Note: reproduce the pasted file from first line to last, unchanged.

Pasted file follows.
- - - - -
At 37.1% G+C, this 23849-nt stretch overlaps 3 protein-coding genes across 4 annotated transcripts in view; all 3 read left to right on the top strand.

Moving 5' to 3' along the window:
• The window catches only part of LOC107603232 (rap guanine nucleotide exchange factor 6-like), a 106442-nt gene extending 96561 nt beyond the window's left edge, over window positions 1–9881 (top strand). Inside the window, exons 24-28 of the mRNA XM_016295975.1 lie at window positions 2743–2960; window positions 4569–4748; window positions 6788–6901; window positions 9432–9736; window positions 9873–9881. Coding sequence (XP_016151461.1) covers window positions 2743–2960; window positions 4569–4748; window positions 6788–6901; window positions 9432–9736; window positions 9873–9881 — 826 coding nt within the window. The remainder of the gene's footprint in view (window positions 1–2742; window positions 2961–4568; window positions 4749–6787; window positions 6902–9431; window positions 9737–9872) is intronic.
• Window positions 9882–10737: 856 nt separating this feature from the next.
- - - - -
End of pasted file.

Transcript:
At 37.1% G+C, this 23849-nt stretch overlaps 3 protein-coding genes across 4 annotated transcripts in view; all 3 read left to right on the top strand.

Moving 5' to 3' along the window:
• The window catches only part of LOC107603232 (rap guanine nucleotide exchange factor 6-like), a 106442-nt gene extending 96561 nt beyond the window's left edge, over window positions 1–9881 (top strand). Inside the window, exons 24-28 of the mRNA XM_016295975.1 lie at window positions 2743–2960; window positions 4569–4748; window positions 6788–6901; window positions 9432–9736; window positions 9873–9881. Coding sequence (XP_016151461.1) covers window positions 2743–2960; window positions 4569–4748; window positions 6788–6901; window positions 9432–9736; window positions 9873–9881 — 826 coding nt within the window. The remainder of the gene's footprint in view (window positions 1–2742; window positions 2961–4568; window positions 4749–6787; window positions 6902–9431; window positions 9737–9872) is intronic.
• Window positions 9882–10737: 856 nt separating this feature from the next.